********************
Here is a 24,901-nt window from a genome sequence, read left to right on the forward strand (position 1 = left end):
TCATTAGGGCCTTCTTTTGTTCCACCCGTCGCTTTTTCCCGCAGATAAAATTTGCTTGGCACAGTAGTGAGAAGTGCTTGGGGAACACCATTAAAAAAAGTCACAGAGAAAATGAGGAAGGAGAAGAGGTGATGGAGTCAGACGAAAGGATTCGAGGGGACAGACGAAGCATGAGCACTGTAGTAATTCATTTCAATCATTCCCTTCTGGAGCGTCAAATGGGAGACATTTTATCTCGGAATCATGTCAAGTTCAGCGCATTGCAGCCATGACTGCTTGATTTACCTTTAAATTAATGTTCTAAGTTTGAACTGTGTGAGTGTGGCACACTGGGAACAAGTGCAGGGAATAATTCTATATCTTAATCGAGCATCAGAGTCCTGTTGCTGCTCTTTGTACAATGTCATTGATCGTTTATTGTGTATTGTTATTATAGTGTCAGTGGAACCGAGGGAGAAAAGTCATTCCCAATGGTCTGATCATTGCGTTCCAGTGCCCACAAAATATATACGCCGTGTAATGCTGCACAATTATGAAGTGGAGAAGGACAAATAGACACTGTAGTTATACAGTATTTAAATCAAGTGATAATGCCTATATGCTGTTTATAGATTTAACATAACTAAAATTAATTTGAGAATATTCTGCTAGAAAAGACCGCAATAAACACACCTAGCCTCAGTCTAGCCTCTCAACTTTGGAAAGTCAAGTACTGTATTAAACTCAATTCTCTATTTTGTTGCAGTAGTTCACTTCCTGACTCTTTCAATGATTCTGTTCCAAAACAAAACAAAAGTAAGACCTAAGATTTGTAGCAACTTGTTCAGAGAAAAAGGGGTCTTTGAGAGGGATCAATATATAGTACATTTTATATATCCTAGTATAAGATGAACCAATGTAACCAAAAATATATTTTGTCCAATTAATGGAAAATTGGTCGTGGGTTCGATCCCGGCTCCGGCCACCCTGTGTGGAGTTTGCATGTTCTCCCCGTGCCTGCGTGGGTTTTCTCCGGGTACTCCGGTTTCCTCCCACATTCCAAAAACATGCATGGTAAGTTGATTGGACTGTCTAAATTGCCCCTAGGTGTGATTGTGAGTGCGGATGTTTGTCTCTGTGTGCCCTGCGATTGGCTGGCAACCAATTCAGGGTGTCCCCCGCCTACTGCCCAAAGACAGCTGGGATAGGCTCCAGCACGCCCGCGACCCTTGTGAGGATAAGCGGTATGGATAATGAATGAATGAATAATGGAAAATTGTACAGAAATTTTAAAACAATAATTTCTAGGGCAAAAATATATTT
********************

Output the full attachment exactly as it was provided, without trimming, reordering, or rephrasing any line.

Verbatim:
Here is a 24,901-nt window from a genome sequence, read left to right on the forward strand (position 1 = left end):
TCATTAGGGCCTTCTTTTGTTCCACCCGTCGCTTTTTCCCGCAGATAAAATTTGCTTGGCACAGTAGTGAGAAGTGCTTGGGGAACACCATTAAAAAAAGTCACAGAGAAAATGAGGAAGGAGAAGAGGTGATGGAGTCAGACGAAAGGATTCGAGGGGACAGACGAAGCATGAGCACTGTAGTAATTCATTTCAATCATTCCCTTCTGGAGCGTCAAATGGGAGACATTTTATCTCGGAATCATGTCAAGTTCAGCGCATTGCAGCCATGACTGCTTGATTTACCTTTAAATTAATGTTCTAAGTTTGAACTGTGTGAGTGTGGCACACTGGGAACAAGTGCAGGGAATAATTCTATATCTTAATCGAGCATCAGAGTCCTGTTGCTGCTCTTTGTACAATGTCATTGATCGTTTATTGTGTATTGTTATTATAGTGTCAGTGGAACCGAGGGAGAAAAGTCATTCCCAATGGTCTGATCATTGCGTTCCAGTGCCCACAAAATATATACGCCGTGTAATGCTGCACAATTATGAAGTGGAGAAGGACAAATAGACACTGTAGTTATACAGTATTTAAATCAAGTGATAATGCCTATATGCTGTTTATAGATTTAACATAACTAAAATTAATTTGAGAATATTCTGCTAGAAAAGACCGCAATAAACACACCTAGCCTCAGTCTAGCCTCTCAACTTTGGAAAGTCAAGTACTGTATTAAACTCAATTCTCTATTTTGTTGCAGTAGTTCACTTCCTGACTCTTTCAATGATTCTGTTCCAAAACAAAACAAAAGTAAGACCTAAGATTTGTAGCAACTTGTTCAGAGAAAAAGGGGTCTTTGAGAGGGATCAATATATAGTACATTTTATATATCCTAGTATAAGATGAACCAATGTAACCAAAAATATATTTTGTCCAATTAATGGAAAATTGGTCGTGGGTTCGATCCCGGCTCCGGCCACCCTGTGTGGAGTTTGCATGTTCTCCCCGTGCCTGCGTGGGTTTTCTCCGGGTACTCCGGTTTCCTCCCACATTCCAAAAACATGCATGGTAAGTTGATTGGACTGTCTAAATTGCCCCTAGGTGTGATTGTGAGTGCGGATGTTTGTCTCTGTGTGCCCTGCGATTGGCTGGCAACCAATTCAGGGTGTCCCCCGCCTACTGCCCAAAGACAGCTGGGATAGGCTCCAGCACGCCCGCGACCCTTGTGAGGATAAGCGGTATGGATAATGAATGAATGAATAATGGAAAATTGTACAGAAATTTTAAAACAATAATTTCTAGGGCAAAAATATATTT